In Java, a local inner class is similar to other classes, but it’s created within a method. It has certain rules and limitations: it can’t have static members, and if you want to address the containing object such as an Activity, you have to know the name of the containing class. But these classes are critical to Android programming, especially when you want to declare an event handler with Java code.
- [Voiceover] In Java, an interface is a contract. An interface can declare one or more method headers. Each method header consists of the method name, the type of the data it returns or void, and the number, order, and types of the arguments. A class that implements an interface must implement those method headers. And the names, the arguments, and the return type all have to match exactly. Android developers should have a good understanding of interfaces because they're critical to using event handlers.
When you declare an event handler in Java code, you're implementing an interface. I'll describe this in the project event handlers. In the starting version of the project, when the user touches the run code button at the bottom, they display a message. And when they touch the clear button, the messages go away. This is being implemented through a combination of Java code and XML declarations. In my main activity, I have methods called onRunBtnClick and onClearBtnClick.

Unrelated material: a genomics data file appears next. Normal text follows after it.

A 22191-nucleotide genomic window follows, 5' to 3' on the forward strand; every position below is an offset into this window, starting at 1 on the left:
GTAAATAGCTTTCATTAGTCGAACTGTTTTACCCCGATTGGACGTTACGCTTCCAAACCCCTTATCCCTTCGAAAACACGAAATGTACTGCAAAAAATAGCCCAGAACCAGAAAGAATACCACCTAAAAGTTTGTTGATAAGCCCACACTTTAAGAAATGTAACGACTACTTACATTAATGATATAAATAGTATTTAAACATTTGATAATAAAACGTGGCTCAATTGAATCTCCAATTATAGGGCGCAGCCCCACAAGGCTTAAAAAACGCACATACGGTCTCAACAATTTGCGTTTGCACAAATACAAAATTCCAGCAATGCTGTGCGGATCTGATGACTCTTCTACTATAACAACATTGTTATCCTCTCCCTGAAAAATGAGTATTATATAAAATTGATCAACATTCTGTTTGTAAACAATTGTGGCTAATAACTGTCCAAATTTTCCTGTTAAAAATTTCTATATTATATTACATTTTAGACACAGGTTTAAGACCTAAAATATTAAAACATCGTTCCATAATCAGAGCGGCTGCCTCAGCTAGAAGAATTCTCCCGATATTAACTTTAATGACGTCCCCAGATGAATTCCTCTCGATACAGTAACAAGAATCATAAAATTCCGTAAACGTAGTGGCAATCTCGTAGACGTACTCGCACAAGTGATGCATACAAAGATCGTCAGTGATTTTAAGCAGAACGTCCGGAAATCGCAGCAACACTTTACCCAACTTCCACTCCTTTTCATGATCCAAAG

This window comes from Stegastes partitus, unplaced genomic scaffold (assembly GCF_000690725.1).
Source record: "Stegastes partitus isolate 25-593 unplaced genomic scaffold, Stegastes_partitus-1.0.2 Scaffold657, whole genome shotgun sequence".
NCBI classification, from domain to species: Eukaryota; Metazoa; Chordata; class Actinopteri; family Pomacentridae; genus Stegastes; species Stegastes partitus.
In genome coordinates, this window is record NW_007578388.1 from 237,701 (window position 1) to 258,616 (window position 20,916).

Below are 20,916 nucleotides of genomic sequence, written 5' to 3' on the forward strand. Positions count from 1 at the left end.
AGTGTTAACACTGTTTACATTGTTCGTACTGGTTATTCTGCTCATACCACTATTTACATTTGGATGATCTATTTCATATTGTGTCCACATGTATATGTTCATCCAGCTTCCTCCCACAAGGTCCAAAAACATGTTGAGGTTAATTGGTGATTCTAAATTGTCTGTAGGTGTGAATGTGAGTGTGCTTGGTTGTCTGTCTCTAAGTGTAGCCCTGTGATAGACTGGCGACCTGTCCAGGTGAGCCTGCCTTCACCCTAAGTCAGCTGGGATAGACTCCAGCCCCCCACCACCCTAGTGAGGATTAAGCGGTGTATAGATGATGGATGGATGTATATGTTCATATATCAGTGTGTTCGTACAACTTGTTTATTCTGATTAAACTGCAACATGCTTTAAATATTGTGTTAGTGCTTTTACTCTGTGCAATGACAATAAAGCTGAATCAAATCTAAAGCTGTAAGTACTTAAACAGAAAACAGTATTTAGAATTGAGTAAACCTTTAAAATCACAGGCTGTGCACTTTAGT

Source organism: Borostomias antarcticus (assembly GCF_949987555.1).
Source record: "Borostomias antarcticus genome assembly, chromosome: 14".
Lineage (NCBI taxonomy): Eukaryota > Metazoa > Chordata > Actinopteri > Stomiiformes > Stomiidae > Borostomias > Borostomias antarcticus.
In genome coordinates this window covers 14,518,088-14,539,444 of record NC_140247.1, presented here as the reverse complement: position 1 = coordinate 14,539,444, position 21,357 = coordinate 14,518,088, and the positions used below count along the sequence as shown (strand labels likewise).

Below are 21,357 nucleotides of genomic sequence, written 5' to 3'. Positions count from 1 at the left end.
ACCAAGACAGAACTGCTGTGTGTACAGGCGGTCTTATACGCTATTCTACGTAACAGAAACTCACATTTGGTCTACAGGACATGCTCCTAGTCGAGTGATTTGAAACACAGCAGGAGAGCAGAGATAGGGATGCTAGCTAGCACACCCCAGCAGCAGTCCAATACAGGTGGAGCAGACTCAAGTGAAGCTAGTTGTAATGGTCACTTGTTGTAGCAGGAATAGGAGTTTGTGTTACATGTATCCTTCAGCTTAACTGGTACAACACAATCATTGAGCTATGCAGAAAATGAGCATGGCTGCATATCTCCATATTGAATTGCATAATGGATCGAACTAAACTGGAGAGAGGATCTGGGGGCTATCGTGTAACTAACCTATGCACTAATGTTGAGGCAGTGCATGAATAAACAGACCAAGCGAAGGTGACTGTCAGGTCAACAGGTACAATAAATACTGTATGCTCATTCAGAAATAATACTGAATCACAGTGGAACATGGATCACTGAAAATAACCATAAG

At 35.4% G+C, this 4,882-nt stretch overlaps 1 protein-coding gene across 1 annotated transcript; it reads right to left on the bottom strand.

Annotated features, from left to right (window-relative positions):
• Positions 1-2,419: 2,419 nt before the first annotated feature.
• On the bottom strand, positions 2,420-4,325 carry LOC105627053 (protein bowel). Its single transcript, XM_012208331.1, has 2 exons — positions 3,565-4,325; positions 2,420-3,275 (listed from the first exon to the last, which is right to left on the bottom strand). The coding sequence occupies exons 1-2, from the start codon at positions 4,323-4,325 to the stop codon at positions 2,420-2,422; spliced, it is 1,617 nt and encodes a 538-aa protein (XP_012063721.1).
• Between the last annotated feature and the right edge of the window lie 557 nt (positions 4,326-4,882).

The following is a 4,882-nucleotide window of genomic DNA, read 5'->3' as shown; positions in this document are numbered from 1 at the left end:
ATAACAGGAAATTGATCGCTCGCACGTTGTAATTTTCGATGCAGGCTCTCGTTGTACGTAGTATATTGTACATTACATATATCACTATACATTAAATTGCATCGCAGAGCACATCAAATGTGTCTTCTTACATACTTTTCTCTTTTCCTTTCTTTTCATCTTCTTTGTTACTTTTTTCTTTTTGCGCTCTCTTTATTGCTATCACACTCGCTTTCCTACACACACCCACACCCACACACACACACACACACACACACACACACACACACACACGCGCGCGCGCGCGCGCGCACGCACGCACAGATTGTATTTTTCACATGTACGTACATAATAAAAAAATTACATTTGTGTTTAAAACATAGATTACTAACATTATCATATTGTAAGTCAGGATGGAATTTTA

Those methods are being called through the XML layout file, activity_main.xml. Both of the button declarations have onClick attributes that call those specific methods. Notice that you only declare the method names and you don't call the parentheses or pass in arguments. That's all done for you in the background. Many developers, however, prefer to set up their event handlers using pure Java code. That it makes it completely apparent how the code is being called.
When you set it up using XML, the way I've done here, you have to know ahead of time that that's how it's being done. When you do it in pure Java, it's right there in front of you. So I'll go back to my XML layout file and I'll delete the onClick attributes for both buttons. Then I'll come back to my MainActivity class. My buttons both have ids in the XML layout file, and that will make it easy to setup the event handlers using Java code.
First, I'll declare two fields typed as Button. The first one will be mButtonRun and the second one will be mButtonClear. The m- prefix means member, and it's common to use that prefix in Android code to indicate that a variable is a member of a class. Next, I'll go down to the onCreate method and I'll initialize both buttons. I'll use the findViewById method.
I'll pass in the ids that are declared in the XML layout file, and I'll be sure to cast the return value as the button class. Now I'll duplicate that line. And for this one, I'll change it to mButtonClear. And I'll change the id. To duplicate a line of code in Android Studio, press Command + D on Mac or Control + D on Windows. Now, I'll set up the event handlers. I'll do this one button at a time. I'll call mButtonRun.setOnClickListener.